The SC State Fair is now open for entries in a multitude of categories, and we at Columbia Mom think you might be inspired. Each year South Carolina’s finest agriculture, art, crafts, flowers, and livestock are showcased.
Since many of our readers make yummy things to eat and beautiful things to wear, we think you should check out the home and craft competition in particular. Local mom, Alexandra Lundahl, says she loves how eclectic the fair is and the little bit of money is nice too. Last year, she and her daughter Kiera won a lot of ribbons. We asked Alexandra to share their story.
In 2018, on a whim, I checked to see if the fair was accepting entries. They were! I had missed the deadline for free entries by a day or two, but I decided to pay the entry fee and entered two things. Both won first place and I was ecstatic! Then, in 2019, I entered six pieces of sewing and received two first place ribbons and two second place ribbons.
In 2020, the fair was canceled. During the pandemic, we homeschooled and did lots of homestead-type activities, so by the time the 2021 fair rolled around, I went all out with 28 entries for me. By that time, my oldest daughter was qualified (she turned six at the end of that September, which is the minimum age required to enter,) so I asked her if she wanted to try it. She leaped at the chance, entered three things, and won for each entry. First place for pickled product, second place for both a dress and a skirt.
Your six-year-old entered the canning and sewing competitions. How did that happen?
For the past few years, I have used my husband’s grandmother’s 14-day sweet pickle recipe to make the most amazing pickles from the cucumbers I grow in the garden. Last year I had another huge crop and so many batches of pickles, and I decided I’d enter some.
I asked my oldest, Kiera, if she wanted to make a batch all by herself that she could enter as well, and she was excited about it. She followed my directions, but she made a big batch of pickles all by herself, doing a new step (or few!) each day for two weeks. The only thing I did for her was some of the heavy lifting of giant jars and putting the jars in and out of the boiling water. She did everything else.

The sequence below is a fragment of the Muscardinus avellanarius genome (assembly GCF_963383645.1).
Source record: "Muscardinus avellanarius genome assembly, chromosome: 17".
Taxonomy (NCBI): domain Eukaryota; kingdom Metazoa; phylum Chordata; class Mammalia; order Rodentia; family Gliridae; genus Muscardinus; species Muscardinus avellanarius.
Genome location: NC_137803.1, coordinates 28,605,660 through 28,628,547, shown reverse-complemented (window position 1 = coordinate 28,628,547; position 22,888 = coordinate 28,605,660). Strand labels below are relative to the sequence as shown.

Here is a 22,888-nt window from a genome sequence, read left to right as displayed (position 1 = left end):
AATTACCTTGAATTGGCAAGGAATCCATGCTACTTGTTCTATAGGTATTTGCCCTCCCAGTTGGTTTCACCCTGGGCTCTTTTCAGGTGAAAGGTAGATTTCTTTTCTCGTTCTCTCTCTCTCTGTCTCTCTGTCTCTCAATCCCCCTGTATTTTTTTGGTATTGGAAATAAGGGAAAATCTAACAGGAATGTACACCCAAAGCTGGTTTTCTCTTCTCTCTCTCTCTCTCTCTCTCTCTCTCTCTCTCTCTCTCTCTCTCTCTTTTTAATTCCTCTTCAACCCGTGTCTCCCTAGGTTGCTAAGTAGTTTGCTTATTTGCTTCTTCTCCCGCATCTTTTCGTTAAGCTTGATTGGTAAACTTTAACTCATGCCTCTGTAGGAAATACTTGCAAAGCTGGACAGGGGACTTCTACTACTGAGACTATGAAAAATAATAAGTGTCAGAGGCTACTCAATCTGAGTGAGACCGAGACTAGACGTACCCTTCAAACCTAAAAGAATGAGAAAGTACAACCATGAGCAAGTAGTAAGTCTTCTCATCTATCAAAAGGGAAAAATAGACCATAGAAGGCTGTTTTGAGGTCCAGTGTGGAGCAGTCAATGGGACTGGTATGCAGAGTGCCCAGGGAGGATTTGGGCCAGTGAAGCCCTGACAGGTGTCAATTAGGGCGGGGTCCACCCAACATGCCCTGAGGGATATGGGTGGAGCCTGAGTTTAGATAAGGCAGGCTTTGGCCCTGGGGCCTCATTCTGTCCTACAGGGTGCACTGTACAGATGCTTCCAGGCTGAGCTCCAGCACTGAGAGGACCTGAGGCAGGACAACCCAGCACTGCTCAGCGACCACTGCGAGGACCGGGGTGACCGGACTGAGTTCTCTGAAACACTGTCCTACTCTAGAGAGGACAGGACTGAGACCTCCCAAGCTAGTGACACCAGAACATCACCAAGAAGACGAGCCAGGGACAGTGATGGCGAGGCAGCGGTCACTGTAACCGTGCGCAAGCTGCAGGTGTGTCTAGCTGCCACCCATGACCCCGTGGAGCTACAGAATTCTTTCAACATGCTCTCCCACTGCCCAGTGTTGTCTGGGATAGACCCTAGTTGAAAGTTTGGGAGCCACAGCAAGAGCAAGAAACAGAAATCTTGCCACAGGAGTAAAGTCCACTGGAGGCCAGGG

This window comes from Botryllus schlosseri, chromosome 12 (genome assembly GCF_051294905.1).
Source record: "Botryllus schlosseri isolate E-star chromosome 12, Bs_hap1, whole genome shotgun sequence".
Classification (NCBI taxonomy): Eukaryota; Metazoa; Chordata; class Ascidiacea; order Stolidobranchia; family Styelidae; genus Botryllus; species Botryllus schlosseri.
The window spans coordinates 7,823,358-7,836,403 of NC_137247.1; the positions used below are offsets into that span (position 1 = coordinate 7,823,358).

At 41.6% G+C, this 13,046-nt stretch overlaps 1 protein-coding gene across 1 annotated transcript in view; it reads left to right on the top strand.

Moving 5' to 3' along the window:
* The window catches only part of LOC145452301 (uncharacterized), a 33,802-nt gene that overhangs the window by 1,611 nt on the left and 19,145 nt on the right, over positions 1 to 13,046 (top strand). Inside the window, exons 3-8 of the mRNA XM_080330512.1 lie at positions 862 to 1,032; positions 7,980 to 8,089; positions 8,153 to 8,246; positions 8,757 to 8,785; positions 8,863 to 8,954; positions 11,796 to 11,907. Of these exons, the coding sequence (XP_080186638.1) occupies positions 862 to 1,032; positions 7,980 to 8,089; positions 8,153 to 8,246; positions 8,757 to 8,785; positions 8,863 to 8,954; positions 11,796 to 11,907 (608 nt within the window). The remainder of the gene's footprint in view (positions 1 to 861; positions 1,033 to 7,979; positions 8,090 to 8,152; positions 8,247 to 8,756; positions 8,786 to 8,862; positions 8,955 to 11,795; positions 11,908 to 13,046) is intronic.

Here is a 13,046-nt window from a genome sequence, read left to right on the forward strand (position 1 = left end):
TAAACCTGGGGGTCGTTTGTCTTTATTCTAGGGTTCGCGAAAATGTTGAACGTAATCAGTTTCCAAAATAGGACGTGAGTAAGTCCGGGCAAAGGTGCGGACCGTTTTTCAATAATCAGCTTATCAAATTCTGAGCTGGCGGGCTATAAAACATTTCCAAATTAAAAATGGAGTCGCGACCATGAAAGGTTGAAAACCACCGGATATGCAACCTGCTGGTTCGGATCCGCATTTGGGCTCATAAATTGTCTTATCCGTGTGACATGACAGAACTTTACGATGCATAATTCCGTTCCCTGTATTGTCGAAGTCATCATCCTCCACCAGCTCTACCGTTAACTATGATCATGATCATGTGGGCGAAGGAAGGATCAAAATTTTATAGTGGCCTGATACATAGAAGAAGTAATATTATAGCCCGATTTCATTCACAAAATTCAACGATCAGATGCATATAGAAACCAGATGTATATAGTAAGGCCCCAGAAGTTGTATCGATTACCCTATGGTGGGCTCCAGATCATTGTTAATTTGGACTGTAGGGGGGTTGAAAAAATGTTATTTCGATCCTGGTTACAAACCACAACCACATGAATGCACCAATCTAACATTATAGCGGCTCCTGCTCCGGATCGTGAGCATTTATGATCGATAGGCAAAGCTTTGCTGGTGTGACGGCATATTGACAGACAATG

When the pandemic was actually looking like it was getting better last summer, she and I masked up and went to the fabric store so we could each pick out fabric for our fair entries. We’d adopted a stray, pregnant cat who had four kittens in March, so all of Kiera’s fabric involved cats. She worked for a few months, a little bit at a time, on her very first dress and skirt and finished the latter just in time to enter them both in the fair.
How did you get up to 28 entries?
Besides my sewing, I entered twelve different canning categories. My in-laws have a farm in Kentucky. On a visit, we helped pick apples and pears from their trees. The entire family worked together to can them. I was so excited to learn a new skill and was so enthusiastic about it that my mother-in-law, Evelyn Caldwell, bought me the Ball Blue Book of Preserving.
We picked extra pears to bring home and stopped by a cousin’s farm to bring home more veggies to can, and I spent the next few weeks in a hot, steamy kitchen canning ALL the things. My favorite definitely is the pear chutney and peach chutney. I never would have thought to make that if I hadn’t seen a category for it in the fair and had gotten the preserving book from my mother-in-law, but now I’ll have to make some every year.
My husband even got into the canning excitement and entered the pear butter that he made. It’s the only thing he’s ever entered in the fair and he ended up winning a first place prize. I also hopped on the pandemic sourdough craze. My friend Jessica gave me some of her sourdough starter and it seemed very pandemic-appropriate to enter some of my bread. I was shocked when it won a first place prize.
What is the process to enter like?
The list of categories is now posted. From those, I make my own list of things I already have to enter. Sometimes I pick a tag or two for something I haven’t done and make it a goal to get it done. There is no penalty for not getting something done even if you have a tag for it. You’ll find the entry dates and locations online. And, of course, info on prizes.
Tell us about the prizes.
First prizes earn a blue ribbon and a small cash prize. Last year our first prizes won either $6 or $10 each. Second prize earns a red ribbon. But mostly it’s just for the pride of entering and seeing your work displayed. There are so many talented people that you are competing with. My friend, Heather Hawfield, is one of my biggest competitors. It’s so fun to see everyone’s entries each year.
Everyone should find what makes them feel good and make time for it. We all need that. I spend all year sewing for my girls anyway, so I may as well see if anything wins a prize, but it also challenges me to make new things. The bonnet competition was my first time making one and that inspired a Halloween costume for my daughter. So, the challenges can be useful.
I’ve also felt a deep connection these past few years to homesteading type roots, from expanding my garden, learning how to can, making my own bread, and sewing even more. Having the fair as a place to exhibit some of these areas of passion is a great way to share some of these loves with others.